Today, as an independent hip hop musician, you have both a blessing and a curse in front of you: the age of data. We are in an unprecedented era of being able to find reasons for just about everything.
From who is listening to your music to where you are getting most of your social media hits from, data is supreme today. For that reason, it’s increasingly important that you start using data more – and that you trust data.
It’s easy to distrust this kind of knowledge, and to make music decisions based on your gut feeling. While it might seem odd to you that most of your listeners are coming from places you would never have seen as ‘yours’, data rarely lies.
For this reason, it’s vital that you change your mindset towards using data as a tool, not an enemy.
Making the Most of Data
The first thing that you need to do, in essence, is be more open-minded about technology. Rather than seeing data as a complexity, arm yourself with its power.
Start looking at where your main hits are coming from, and aim directly at that. Start utilizing what is showing up as your own personal trends as your next step.
It’s vital that you start making the right calls immediately about the use of data, basically. A lot of the most successful artists are pinpointing where to be based on the heat maps that their marketing data shows.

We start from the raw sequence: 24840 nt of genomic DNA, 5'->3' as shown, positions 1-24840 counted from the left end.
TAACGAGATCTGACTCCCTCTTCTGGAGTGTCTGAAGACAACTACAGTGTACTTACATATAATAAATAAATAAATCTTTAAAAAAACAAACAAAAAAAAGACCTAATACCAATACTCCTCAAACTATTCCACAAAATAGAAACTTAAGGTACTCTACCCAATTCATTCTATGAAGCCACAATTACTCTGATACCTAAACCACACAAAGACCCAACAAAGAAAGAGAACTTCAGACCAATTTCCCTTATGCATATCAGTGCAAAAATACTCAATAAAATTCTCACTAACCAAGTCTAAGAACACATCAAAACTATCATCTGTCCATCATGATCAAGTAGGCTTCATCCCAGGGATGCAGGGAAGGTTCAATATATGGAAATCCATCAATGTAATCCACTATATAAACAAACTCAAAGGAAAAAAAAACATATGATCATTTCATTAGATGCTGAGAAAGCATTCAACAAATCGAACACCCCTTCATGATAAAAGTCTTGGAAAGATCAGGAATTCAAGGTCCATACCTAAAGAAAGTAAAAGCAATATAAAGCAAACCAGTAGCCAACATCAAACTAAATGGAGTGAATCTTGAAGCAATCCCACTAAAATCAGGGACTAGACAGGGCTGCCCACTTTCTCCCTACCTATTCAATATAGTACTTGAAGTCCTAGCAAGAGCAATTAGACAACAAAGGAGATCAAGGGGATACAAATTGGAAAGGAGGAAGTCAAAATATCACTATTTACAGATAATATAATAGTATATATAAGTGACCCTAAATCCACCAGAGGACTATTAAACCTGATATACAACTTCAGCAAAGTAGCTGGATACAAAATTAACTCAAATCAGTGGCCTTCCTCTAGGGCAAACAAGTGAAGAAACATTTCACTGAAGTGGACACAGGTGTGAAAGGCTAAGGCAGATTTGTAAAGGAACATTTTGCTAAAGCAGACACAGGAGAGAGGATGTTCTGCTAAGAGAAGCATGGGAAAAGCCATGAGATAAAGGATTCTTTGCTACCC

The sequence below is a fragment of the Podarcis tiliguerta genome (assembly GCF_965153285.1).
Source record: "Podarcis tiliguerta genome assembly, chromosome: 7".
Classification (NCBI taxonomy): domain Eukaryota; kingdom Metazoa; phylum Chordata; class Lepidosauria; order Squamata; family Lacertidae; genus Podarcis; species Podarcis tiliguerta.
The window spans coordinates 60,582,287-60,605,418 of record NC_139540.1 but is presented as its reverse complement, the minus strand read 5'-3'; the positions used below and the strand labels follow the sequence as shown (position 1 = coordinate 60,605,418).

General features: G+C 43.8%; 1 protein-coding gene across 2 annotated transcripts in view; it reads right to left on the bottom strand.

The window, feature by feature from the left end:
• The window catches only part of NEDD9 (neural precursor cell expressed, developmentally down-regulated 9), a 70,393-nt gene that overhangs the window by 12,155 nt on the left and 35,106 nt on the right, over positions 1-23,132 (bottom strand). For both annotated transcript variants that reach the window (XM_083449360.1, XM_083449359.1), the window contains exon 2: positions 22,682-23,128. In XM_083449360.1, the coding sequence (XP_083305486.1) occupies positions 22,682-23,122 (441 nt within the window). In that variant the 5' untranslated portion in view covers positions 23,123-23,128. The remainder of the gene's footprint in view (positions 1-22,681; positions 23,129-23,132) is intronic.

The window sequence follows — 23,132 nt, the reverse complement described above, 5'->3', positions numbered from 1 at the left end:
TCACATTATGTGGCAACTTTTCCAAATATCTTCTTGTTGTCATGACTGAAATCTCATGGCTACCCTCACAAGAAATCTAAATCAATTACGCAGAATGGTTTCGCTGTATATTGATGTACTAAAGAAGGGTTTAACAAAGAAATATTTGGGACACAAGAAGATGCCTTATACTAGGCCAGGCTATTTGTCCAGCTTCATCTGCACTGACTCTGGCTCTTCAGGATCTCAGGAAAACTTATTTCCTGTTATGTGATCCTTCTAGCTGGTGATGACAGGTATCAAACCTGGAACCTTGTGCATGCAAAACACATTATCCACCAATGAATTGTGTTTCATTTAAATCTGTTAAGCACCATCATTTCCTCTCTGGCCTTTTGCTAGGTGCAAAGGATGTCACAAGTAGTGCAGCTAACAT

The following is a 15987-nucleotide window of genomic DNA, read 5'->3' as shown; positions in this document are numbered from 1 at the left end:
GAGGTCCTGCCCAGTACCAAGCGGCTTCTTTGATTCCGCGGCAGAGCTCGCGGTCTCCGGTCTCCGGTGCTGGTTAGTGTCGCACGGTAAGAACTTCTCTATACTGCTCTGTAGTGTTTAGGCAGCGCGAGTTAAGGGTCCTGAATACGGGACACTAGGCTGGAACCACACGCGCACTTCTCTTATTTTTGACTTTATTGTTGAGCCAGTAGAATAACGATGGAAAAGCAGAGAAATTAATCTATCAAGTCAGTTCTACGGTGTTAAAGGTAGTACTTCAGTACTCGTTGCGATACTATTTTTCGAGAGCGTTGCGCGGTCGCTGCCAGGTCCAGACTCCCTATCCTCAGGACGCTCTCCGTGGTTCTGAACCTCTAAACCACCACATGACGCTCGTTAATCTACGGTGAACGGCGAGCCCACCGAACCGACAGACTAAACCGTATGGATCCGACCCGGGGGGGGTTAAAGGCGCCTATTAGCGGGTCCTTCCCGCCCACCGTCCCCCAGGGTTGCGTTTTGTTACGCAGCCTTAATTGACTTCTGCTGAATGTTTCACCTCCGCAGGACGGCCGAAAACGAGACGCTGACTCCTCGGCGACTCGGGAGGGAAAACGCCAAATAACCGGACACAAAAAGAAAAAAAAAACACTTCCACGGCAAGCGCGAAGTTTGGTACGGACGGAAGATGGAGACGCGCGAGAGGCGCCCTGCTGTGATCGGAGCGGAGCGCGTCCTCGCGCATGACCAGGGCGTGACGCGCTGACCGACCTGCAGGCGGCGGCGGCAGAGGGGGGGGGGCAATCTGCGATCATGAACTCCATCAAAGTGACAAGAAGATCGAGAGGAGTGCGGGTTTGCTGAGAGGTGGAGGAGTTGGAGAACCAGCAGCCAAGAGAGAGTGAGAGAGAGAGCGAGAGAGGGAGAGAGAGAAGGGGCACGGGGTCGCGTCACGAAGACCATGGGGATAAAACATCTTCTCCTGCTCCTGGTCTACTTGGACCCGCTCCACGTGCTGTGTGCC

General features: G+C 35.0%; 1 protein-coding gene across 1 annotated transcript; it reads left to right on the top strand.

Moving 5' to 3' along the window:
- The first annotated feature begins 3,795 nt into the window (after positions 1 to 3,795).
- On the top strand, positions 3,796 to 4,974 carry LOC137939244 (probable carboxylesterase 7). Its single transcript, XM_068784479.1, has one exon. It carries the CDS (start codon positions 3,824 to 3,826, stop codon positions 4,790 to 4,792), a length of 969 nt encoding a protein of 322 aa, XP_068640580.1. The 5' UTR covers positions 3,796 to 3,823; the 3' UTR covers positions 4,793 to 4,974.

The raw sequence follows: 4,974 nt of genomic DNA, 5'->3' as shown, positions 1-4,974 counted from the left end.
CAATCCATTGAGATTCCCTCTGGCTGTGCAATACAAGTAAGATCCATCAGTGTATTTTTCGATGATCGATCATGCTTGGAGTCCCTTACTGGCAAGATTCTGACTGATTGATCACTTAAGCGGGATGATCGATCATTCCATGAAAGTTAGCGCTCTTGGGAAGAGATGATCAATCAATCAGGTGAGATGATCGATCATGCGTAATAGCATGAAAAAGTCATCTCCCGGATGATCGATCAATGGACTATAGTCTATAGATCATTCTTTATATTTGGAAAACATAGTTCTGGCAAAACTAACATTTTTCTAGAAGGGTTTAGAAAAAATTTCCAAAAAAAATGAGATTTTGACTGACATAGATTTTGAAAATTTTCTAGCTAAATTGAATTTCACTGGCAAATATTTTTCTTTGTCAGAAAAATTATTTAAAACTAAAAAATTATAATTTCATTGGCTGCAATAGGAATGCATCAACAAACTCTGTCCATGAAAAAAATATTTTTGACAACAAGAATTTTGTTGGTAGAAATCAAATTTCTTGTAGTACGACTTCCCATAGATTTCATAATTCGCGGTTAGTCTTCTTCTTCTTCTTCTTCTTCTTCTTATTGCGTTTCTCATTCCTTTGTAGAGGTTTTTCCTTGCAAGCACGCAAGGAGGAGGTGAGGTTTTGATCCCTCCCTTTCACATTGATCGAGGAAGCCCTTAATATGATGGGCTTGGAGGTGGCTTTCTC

From what kind of stuff people are buying to the tracks of yours that seems to get the most hits, you know what you can build on.
If you find that people from a certain area are really feeling some of your more political stuff, go down there. Offer out the chance for interviews with local publications based on this data; show them that you are worth speaking to. Show them that you have a voice that people are listening to.
By the same token, if you find that some of your more serious stuff is being dropped in favor of a preference for more slapstick material, appeal to this base. Release some slapstick only stuff; maybe do gigs and tours in this area with an 80/20 concentration.
Marketing Smarter with Data
It’s the same for your marketing, too. You can start to use the information about who is buying what, listening when and messaging you from where. This helps you to hone in better on your major demographics, key areas to target by location, marketing material to use and even your general demeanor.
If the data shows that people are reacting better to one side of your music than another, take that as a sign. Don’t get entirely swayed and lose your purpose and aim purely on what data says, but let if influence key marketing decisions.
You need to be able to give your fans what they want. If this means tailoring gigs or content production based on the data, then it’s an opportunity worth investing your time and effort into.